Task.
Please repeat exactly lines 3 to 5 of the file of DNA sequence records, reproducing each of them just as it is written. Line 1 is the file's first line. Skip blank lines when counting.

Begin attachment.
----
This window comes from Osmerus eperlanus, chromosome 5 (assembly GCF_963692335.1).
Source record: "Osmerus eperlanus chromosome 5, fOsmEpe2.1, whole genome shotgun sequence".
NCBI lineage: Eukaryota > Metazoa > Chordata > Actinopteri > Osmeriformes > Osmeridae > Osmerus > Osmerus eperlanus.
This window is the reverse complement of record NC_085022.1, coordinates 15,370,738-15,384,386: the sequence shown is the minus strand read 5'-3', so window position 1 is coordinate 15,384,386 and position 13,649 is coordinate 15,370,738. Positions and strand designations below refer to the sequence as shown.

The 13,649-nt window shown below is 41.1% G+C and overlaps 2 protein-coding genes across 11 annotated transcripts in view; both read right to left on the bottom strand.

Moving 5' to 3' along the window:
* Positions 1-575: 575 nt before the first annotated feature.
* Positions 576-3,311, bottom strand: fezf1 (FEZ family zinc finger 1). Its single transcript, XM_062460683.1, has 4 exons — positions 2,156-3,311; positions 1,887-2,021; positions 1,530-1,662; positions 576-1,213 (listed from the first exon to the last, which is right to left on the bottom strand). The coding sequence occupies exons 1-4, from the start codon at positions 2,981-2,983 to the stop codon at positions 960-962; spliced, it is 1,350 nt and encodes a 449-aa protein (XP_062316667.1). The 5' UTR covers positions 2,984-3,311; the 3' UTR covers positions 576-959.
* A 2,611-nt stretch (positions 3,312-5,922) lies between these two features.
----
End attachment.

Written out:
NCBI lineage: Eukaryota > Metazoa > Chordata > Actinopteri > Osmeriformes > Osmeridae > Osmerus > Osmerus eperlanus.
This window is the reverse complement of record NC_085022.1, coordinates 15,370,738-15,384,386: the sequence shown is the minus strand read 5'-3', so window position 1 is coordinate 15,384,386 and position 13,649 is coordinate 15,370,738. Positions and strand designations below refer to the sequence as shown.

The 13,649-nt window shown below is 41.1% G+C and overlaps 2 protein-coding genes across 11 annotated transcripts in view; both read right to left on the bottom strand.